Chapter 7. Intercorporeal enaction and synchrony

  • The case of distance running together
  • Jacquelyn Allen-Collinson, John Hockey
  • July 2017, John Benjamins
  • DOI: 10.1075/ais.8.07all

Running together in distance running - chapter in edited collection

Photo by Curtis MacNewton on Unsplash

Photo by Curtis MacNewton on Unsplash

What is it about?

At present, there is relatively little ethnographic research addressing the everyday practices of actually “doing sport” and specifically, “doing sport together”. To address this gap, here we offer an in-depth, analysis of training together for distance running. We focus specifically upon the sensory and interactional work we undertake, which constitutes an essential component in our experience of running-together. Employing sociological phenomenology as the theoretical framework, we draw on data from a collaborative project to explore and analyze in detail our various intercorporeal practices and processes, fundamental to the enaction of training-together for distance running.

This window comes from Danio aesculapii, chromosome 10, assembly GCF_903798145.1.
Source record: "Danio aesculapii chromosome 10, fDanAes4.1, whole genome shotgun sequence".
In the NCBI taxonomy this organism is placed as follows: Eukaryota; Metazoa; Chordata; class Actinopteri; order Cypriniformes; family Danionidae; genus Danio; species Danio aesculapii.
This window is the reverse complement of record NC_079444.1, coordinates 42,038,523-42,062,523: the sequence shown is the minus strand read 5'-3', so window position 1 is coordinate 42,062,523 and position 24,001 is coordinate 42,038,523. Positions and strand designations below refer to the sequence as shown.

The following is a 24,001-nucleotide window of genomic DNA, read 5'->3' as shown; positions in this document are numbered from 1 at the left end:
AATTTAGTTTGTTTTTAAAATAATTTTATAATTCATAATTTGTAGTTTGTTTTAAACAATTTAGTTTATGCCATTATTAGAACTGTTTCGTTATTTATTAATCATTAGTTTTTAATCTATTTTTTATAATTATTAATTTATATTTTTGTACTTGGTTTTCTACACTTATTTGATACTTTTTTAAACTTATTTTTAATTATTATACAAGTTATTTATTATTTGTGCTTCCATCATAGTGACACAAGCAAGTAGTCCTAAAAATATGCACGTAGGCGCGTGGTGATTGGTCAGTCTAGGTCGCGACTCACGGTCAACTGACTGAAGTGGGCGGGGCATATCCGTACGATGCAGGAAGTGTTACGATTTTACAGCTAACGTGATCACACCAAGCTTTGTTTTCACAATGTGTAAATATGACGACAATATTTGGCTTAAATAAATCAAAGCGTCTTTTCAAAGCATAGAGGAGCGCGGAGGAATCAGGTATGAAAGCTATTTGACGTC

Why is it important?

Whilst there exists a substantial literature providing abstract theories of sport, there is relatively sparse ethnographic research on the mundane practices of actually “doing sport” and specifically, “doing sport together”. This chapter addresses that gap in the literature, and focuses upon the sensory and interactional work we undertake as two runners (and sociologists) in order to achieve the often complex work of running together.

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http://dx.doi.org/10.1075/ais.8.07all

The following have contributed to this page: Professor Jacquelyn Allen-Collinson